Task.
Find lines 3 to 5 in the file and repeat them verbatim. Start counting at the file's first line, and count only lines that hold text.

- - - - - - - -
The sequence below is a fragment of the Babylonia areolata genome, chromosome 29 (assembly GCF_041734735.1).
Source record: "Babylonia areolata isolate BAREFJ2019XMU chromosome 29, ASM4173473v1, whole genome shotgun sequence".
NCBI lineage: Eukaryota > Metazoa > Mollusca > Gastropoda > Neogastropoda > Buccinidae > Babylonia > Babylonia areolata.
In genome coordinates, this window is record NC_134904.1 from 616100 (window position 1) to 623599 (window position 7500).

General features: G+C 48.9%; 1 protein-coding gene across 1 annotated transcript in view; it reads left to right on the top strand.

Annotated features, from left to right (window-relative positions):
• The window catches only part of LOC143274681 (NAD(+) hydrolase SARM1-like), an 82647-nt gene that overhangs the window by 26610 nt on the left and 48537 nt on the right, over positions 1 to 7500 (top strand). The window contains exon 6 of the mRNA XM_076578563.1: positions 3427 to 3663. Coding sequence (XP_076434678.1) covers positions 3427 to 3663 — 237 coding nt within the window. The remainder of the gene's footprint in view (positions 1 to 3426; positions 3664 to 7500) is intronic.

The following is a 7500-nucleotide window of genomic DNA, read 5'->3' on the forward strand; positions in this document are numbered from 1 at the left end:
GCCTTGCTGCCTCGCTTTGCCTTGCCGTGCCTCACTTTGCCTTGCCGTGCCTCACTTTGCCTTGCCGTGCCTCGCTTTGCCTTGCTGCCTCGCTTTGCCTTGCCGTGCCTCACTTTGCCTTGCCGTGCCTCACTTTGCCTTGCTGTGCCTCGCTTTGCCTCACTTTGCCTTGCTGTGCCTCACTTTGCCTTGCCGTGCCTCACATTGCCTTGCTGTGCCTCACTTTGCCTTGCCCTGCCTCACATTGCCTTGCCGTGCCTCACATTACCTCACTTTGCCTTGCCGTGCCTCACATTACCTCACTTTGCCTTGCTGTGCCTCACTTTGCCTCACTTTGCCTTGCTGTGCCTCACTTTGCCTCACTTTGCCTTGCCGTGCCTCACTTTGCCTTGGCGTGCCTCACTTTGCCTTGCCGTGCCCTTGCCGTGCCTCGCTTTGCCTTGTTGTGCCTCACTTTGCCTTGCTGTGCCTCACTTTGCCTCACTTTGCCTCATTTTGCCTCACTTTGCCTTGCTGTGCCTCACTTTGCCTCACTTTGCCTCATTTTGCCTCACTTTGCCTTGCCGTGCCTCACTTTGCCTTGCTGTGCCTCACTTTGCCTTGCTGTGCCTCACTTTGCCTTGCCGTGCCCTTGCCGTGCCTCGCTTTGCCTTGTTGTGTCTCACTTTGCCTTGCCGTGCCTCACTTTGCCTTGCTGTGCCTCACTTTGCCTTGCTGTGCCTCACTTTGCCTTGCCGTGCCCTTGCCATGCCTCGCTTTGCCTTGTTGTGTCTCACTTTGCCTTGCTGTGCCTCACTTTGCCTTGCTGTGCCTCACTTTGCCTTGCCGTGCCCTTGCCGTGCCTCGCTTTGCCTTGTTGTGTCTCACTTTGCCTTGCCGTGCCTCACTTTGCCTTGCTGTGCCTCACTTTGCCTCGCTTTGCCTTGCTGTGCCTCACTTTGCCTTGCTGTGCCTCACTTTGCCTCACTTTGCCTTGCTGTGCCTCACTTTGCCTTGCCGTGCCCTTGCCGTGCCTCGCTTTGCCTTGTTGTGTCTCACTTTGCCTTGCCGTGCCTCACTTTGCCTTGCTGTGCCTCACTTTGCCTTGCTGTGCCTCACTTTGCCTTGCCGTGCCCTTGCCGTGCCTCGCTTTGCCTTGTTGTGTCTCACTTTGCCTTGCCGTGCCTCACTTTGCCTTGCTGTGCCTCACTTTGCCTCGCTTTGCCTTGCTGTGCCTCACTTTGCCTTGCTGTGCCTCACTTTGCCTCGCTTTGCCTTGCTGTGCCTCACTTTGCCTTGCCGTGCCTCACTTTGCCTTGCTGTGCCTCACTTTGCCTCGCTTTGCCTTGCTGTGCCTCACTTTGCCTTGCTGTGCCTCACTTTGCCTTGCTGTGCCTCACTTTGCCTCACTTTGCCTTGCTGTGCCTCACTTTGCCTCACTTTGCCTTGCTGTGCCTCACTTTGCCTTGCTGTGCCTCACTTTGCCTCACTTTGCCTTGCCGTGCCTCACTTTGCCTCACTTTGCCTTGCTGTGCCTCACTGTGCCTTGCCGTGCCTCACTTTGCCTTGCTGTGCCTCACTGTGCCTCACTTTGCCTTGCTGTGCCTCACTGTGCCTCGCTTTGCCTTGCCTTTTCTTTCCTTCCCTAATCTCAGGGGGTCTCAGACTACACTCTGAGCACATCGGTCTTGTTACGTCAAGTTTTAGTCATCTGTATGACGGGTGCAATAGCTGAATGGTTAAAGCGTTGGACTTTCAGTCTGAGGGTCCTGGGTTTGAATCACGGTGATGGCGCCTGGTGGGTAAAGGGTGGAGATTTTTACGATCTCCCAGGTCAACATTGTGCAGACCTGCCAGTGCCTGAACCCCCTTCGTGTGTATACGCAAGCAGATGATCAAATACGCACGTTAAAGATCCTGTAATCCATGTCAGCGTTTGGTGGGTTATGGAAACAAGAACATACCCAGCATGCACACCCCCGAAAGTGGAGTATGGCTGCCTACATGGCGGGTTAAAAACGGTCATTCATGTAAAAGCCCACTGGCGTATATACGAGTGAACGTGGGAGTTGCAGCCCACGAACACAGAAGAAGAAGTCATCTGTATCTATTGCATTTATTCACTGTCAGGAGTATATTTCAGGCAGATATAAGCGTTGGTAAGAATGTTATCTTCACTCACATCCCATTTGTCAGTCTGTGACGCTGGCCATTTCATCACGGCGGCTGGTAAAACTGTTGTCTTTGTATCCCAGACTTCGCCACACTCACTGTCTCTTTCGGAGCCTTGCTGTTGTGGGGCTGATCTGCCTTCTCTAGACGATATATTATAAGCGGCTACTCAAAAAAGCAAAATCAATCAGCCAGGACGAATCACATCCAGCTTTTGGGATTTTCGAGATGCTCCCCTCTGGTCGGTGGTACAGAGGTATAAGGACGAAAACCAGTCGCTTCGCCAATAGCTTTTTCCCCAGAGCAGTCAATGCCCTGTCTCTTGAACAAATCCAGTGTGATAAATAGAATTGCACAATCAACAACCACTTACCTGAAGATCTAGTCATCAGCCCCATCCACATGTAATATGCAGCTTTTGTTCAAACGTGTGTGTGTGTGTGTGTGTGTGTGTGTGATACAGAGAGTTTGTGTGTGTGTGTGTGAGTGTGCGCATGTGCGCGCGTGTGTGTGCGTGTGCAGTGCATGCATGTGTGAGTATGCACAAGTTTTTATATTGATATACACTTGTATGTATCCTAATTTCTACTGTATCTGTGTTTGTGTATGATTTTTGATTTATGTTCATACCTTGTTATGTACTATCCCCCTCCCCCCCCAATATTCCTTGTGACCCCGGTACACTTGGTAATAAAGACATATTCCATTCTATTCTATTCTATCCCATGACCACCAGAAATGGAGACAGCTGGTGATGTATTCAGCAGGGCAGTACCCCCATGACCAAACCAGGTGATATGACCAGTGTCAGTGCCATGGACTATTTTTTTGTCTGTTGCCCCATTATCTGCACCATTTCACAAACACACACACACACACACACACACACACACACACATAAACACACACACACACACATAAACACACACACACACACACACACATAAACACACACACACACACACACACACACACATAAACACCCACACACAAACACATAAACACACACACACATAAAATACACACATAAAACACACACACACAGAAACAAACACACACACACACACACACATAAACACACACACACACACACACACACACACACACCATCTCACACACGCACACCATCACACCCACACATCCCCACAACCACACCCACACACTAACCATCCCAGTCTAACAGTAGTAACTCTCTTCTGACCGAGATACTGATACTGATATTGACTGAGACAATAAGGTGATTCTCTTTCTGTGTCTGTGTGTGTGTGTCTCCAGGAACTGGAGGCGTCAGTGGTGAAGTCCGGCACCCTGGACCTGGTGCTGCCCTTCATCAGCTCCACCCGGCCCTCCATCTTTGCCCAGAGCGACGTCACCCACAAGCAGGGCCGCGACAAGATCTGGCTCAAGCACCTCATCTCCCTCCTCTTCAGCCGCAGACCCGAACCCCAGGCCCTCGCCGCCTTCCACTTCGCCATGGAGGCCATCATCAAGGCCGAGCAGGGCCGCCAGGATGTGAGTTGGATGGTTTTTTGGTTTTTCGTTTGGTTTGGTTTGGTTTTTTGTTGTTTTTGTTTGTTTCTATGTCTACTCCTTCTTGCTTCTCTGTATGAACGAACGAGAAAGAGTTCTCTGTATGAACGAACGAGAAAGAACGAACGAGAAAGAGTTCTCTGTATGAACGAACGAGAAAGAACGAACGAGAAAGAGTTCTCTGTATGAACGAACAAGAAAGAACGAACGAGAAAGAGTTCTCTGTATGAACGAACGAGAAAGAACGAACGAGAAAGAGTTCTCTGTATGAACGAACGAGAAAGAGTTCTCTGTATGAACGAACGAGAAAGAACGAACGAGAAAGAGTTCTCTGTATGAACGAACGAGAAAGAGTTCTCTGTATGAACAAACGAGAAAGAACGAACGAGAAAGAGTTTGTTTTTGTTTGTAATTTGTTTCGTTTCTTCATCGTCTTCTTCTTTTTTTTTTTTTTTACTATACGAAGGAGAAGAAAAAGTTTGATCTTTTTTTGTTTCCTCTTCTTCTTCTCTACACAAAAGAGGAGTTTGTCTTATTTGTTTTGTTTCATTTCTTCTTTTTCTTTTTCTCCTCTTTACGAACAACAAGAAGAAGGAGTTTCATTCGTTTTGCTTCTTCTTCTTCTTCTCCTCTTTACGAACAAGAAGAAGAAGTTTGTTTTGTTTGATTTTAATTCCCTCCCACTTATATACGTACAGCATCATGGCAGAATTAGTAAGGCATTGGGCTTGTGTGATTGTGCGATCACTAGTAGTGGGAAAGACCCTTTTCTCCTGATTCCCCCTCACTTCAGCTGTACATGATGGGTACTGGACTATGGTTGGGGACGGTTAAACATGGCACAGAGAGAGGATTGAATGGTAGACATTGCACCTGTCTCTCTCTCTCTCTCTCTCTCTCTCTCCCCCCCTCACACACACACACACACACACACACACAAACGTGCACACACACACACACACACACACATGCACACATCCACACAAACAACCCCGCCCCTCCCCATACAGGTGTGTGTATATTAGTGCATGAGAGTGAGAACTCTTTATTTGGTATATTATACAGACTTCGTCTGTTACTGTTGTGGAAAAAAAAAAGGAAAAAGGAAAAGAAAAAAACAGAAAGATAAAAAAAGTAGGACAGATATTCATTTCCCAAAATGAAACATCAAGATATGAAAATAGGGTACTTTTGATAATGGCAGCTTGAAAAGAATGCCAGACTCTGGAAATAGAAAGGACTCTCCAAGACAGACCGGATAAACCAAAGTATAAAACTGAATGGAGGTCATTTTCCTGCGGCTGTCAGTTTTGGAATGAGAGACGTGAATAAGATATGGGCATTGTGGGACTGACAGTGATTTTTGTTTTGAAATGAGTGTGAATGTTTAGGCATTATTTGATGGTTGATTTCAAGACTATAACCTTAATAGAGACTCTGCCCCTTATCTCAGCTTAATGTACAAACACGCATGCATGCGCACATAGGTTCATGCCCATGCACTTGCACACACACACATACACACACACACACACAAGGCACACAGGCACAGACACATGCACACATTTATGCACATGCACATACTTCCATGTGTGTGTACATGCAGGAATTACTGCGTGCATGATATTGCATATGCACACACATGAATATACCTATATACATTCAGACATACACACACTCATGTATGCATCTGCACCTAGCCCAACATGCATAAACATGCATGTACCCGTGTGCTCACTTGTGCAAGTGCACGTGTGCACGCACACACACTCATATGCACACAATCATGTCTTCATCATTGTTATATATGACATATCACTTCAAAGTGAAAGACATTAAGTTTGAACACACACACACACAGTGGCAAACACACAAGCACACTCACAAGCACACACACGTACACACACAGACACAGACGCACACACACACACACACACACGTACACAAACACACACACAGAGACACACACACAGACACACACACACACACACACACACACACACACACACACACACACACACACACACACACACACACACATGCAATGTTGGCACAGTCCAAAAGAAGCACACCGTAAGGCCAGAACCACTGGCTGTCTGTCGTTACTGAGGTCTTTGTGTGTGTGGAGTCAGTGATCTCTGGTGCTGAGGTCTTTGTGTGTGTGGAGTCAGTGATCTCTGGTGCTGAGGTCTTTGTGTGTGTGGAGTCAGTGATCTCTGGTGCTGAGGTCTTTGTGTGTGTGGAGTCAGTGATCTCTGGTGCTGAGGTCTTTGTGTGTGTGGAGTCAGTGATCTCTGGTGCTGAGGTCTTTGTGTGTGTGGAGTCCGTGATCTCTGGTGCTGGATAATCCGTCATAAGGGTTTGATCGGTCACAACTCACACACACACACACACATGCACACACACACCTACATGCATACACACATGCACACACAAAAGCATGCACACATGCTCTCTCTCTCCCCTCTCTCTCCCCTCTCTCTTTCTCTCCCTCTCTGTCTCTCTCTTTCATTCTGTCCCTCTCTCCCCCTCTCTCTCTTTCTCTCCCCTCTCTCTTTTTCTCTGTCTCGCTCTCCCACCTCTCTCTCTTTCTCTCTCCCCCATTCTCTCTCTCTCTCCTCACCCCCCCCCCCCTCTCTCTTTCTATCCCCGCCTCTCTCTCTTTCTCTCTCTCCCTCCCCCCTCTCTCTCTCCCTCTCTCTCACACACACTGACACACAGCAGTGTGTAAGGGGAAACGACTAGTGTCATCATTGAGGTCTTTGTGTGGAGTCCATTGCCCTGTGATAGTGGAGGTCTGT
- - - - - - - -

NCBI lineage: Eukaryota > Metazoa > Mollusca > Gastropoda > Neogastropoda > Buccinidae > Babylonia > Babylonia areolata.
In genome coordinates, this window is record NC_134904.1 from 616100 (window position 1) to 623599 (window position 7500).

General features: G+C 48.9%; 1 protein-coding gene across 1 annotated transcript in view; it reads left to right on the top strand.